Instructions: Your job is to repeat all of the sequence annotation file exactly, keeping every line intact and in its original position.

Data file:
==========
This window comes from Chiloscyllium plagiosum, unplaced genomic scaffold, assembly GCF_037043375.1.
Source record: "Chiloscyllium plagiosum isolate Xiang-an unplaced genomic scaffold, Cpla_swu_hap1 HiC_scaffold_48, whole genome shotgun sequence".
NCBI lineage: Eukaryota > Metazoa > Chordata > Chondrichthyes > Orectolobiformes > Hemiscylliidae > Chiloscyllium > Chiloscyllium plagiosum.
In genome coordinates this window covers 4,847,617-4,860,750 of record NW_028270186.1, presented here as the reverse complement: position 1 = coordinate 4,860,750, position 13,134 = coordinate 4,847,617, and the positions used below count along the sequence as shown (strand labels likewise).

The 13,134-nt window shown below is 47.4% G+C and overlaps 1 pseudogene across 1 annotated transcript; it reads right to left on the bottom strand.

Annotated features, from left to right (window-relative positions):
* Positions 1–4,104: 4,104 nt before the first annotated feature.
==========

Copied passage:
This window comes from Chiloscyllium plagiosum, unplaced genomic scaffold, assembly GCF_037043375.1.
Source record: "Chiloscyllium plagiosum isolate Xiang-an unplaced genomic scaffold, Cpla_swu_hap1 HiC_scaffold_48, whole genome shotgun sequence".
NCBI lineage: Eukaryota > Metazoa > Chordata > Chondrichthyes > Orectolobiformes > Hemiscylliidae > Chiloscyllium > Chiloscyllium plagiosum.
In genome coordinates this window covers 4,847,617-4,860,750 of record NW_028270186.1, presented here as the reverse complement: position 1 = coordinate 4,860,750, position 13,134 = coordinate 4,847,617, and the positions used below count along the sequence as shown (strand labels likewise).

The 13,134-nt window shown below is 47.4% G+C and overlaps 1 pseudogene across 1 annotated transcript; it reads right to left on the bottom strand.

Annotated features, from left to right (window-relative positions):
* Positions 1–4,104: 4,104 nt before the first annotated feature.